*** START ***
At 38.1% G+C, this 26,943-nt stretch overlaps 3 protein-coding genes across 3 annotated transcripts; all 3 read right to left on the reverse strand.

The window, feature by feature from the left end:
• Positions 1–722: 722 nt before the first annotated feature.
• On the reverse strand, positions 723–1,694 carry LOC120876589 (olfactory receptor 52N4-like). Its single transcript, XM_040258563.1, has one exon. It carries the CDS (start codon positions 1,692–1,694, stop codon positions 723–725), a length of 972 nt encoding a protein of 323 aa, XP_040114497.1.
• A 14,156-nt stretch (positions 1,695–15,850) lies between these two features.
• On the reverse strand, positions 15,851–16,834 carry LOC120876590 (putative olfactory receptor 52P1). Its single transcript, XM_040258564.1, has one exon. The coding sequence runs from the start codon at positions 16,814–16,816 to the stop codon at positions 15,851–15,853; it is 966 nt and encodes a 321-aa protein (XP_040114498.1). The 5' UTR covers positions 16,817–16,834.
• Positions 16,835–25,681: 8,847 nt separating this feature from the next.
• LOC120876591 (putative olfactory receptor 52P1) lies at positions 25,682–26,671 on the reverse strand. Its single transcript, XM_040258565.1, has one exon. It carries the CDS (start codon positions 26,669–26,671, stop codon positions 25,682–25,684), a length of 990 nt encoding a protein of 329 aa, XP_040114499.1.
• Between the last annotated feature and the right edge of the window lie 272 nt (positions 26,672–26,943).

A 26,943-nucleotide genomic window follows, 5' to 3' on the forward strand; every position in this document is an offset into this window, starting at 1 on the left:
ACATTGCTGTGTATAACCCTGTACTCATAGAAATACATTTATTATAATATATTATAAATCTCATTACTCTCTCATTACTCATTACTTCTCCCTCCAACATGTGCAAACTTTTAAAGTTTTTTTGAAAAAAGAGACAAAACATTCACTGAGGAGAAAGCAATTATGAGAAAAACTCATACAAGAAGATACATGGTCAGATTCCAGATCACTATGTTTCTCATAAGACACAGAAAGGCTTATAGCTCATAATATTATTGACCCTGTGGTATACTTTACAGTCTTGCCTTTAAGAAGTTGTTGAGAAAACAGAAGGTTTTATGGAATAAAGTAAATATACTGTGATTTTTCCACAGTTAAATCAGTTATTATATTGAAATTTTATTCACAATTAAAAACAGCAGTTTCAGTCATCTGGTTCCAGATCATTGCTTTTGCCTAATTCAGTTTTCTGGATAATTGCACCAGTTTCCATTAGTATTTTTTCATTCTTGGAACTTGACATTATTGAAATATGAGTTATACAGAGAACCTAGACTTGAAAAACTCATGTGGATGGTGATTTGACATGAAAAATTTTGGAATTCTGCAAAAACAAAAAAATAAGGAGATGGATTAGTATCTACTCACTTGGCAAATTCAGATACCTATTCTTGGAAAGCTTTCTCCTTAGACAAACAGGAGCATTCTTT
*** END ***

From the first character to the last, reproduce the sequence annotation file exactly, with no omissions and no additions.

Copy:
At 38.1% G+C, this 26,943-nt stretch overlaps 3 protein-coding genes across 3 annotated transcripts; all 3 read right to left on the reverse strand.

The window, feature by feature from the left end:
• Positions 1–722: 722 nt before the first annotated feature.
• On the reverse strand, positions 723–1,694 carry LOC120876589 (olfactory receptor 52N4-like). Its single transcript, XM_040258563.1, has one exon. It carries the CDS (start codon positions 1,692–1,694, stop codon positions 723–725), a length of 972 nt encoding a protein of 323 aa, XP_040114497.1.
• A 14,156-nt stretch (positions 1,695–15,850) lies between these two features.
• On the reverse strand, positions 15,851–16,834 carry LOC120876590 (putative olfactory receptor 52P1). Its single transcript, XM_040258564.1, has one exon. The coding sequence runs from the start codon at positions 16,814–16,816 to the stop codon at positions 15,851–15,853; it is 966 nt and encodes a 321-aa protein (XP_040114498.1). The 5' UTR covers positions 16,817–16,834.
• Positions 16,835–25,681: 8,847 nt separating this feature from the next.
• LOC120876591 (putative olfactory receptor 52P1) lies at positions 25,682–26,671 on the reverse strand. Its single transcript, XM_040258565.1, has one exon. It carries the CDS (start codon positions 26,669–26,671, stop codon positions 25,682–25,684), a length of 990 nt encoding a protein of 329 aa, XP_040114499.1.
• Between the last annotated feature and the right edge of the window lie 272 nt (positions 26,672–26,943).

A 26,943-nucleotide genomic window follows, 5' to 3' on the forward strand; every position in this document is an offset into this window, starting at 1 on the left:
ACATTGCTGTGTATAACCCTGTACTCATAGAAATACATTTATTATAATATATTATAAATCTCATTACTCTCTCATTACTCATTACTTCTCCCTCCAACATGTGCAAACTTTTAAAGTTTTTTTGAAAAAAGAGACAAAACATTCACTGAGGAGAAAGCAATTATGAGAAAAACTCATACAAGAAGATACATGGTCAGATTCCAGATCACTATGTTTCTCATAAGACACAGAAAGGCTTATAGCTCATAATATTATTGACCCTGTGGTATACTTTACAGTCTTGCCTTTAAGAAGTTGTTGAGAAAACAGAAGGTTTTATGGAATAAAGTAAATATACTGTGATTTTTCCACAGTTAAATCAGTTATTATATTGAAATTTTATTCACAATTAAAAACAGCAGTTTCAGTCATCTGGTTCCAGATCATTGCTTTTGCCTAATTCAGTTTTCTGGATAATTGCACCAGTTTCCATTAGTATTTTTTCATTCTTGGAACTTGACATTATTGAAATATGAGTTATACAGAGAACCTAGACTTGAAAAACTCATGTGGATGGTGATTTGACATGAAAAATTTTGGAATTCTGCAAAAACAAAAAAATAAGGAGATGGATTAGTATCTACTCACTTGGCAAATTCAGATACCTATTCTTGGAAAGCTTTCTCCTTAGACAAACAGGAGCATTCTTT